For her, church was an airy white room with tall windows looking out on God’s good world, with God’s good sunlight pouring in through those windows and falling across the pulpit where her father stood, straight and strong, parsing the broken heart of humankind and praising the loving heart of Christ. That was church.

In the hundreds of pages of these novels about ministers and their families, congregants and townspeople are barely mentioned. We know they are there because unseen people sometimes silently drop off pies and casseroles at the parsonage, tactfully refraining from ringing the bell.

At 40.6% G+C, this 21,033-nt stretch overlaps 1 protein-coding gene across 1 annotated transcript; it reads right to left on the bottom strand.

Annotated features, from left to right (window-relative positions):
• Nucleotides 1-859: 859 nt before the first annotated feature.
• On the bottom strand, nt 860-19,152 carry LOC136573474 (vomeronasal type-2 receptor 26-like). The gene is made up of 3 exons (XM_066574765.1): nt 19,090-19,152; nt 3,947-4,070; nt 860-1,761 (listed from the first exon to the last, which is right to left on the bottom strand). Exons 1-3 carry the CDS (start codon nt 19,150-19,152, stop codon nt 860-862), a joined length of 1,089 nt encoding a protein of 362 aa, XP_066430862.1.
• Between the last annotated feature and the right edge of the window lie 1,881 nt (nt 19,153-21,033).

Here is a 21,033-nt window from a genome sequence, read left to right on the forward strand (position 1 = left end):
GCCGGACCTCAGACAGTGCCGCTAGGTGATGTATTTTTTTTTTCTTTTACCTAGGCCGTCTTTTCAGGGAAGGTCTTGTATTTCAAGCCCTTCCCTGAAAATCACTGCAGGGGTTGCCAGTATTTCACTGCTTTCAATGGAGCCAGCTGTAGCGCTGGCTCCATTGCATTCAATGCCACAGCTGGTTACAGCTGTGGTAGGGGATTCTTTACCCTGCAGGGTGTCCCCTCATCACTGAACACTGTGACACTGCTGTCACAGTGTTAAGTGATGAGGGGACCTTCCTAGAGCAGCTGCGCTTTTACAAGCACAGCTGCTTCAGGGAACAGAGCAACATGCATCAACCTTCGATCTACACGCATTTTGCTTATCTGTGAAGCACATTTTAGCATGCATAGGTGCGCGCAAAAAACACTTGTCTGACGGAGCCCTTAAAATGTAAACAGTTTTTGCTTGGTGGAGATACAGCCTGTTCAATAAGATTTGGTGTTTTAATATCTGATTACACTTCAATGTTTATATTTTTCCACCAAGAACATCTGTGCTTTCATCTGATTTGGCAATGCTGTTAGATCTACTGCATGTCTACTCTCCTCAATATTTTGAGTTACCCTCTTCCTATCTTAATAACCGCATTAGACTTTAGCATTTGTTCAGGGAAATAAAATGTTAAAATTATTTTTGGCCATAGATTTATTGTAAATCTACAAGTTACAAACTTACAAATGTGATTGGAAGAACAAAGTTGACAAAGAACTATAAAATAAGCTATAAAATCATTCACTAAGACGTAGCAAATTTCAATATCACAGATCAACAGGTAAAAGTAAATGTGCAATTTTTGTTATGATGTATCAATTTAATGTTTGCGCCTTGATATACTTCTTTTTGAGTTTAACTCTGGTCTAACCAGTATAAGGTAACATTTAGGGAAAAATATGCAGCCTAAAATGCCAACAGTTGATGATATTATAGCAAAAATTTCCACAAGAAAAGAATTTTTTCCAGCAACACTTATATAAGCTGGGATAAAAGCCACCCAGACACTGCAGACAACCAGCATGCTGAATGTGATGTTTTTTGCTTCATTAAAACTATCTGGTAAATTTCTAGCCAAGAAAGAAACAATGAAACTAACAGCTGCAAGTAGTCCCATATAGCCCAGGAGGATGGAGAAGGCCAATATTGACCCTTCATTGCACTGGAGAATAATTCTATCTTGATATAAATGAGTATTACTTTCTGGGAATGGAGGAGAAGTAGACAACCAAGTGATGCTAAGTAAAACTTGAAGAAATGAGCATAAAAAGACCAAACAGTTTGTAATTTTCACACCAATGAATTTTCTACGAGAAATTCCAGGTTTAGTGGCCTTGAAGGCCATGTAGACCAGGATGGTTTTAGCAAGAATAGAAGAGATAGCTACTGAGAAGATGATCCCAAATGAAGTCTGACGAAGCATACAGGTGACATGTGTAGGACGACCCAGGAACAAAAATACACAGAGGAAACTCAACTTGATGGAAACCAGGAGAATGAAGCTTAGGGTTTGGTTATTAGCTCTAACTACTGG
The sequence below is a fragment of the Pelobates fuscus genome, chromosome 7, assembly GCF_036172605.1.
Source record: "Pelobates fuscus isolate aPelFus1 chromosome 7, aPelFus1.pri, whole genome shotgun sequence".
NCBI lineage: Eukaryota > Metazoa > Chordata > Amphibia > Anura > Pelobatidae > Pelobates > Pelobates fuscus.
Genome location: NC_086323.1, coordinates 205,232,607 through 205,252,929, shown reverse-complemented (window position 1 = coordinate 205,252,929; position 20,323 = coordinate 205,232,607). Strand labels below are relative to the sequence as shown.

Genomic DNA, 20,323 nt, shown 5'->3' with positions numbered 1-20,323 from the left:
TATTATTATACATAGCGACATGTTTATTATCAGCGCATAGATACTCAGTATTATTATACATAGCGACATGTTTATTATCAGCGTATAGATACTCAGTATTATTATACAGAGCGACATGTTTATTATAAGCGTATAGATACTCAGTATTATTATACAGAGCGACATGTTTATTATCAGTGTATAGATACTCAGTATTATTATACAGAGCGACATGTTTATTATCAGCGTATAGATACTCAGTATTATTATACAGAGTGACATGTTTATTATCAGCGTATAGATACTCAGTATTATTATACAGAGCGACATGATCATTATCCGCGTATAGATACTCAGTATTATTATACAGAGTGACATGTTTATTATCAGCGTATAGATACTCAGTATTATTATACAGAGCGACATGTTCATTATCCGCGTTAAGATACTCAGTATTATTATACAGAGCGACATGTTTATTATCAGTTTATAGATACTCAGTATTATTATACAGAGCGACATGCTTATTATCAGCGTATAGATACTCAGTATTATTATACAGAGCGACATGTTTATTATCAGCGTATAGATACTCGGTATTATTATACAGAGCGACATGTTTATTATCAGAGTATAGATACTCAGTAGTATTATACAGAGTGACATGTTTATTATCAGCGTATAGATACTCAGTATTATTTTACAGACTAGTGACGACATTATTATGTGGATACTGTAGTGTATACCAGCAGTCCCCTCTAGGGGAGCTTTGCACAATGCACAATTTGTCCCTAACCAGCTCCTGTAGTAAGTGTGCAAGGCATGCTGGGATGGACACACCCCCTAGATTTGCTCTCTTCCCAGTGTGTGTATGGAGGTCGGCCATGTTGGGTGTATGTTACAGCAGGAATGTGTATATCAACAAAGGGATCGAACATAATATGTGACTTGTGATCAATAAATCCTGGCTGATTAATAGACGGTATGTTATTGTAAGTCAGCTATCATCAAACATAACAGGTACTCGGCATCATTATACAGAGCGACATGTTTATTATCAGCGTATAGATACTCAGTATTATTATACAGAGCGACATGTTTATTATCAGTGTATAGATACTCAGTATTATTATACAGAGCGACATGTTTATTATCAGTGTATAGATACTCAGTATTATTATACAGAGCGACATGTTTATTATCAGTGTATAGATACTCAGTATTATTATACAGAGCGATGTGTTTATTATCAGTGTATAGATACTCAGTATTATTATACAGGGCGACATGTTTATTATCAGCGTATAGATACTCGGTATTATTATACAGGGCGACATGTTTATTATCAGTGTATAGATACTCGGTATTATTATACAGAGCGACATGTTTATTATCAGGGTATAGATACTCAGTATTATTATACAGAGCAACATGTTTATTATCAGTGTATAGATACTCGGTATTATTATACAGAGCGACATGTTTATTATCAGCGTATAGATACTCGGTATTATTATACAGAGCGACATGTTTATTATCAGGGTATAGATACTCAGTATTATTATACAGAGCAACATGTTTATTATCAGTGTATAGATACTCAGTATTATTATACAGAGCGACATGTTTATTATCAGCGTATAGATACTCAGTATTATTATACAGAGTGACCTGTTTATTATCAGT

I believe Robinson’s deeply spiritual vision of loneliness, of ecstatic and resigned and despairing and meaningful disconnection, is part of what makes readers respond to her so rapturously in the Internet age. Her novels are a kind of digital Sabbath. As our inboxes overflow and our alerts and notifications multiply, her characters wait in vain for letters that don’t come, and lose track of people they once knew, and fail to make it to the phone in time to hear the faraway voice of the one they love. Through it all, they ache and yearn for a word, a sign, an echo or trace of what they have lost, or what they know they are about to lose. Her books have to be historical novels; it is not an accident they are set between sixty and a hundred years ago. But despite or because of their temporal remove, they are apparently exactly what many of us want to read now. Her characters breathe an unclouded atmosphere that speaks to our discontents as denizens of a world swirling with ambient data.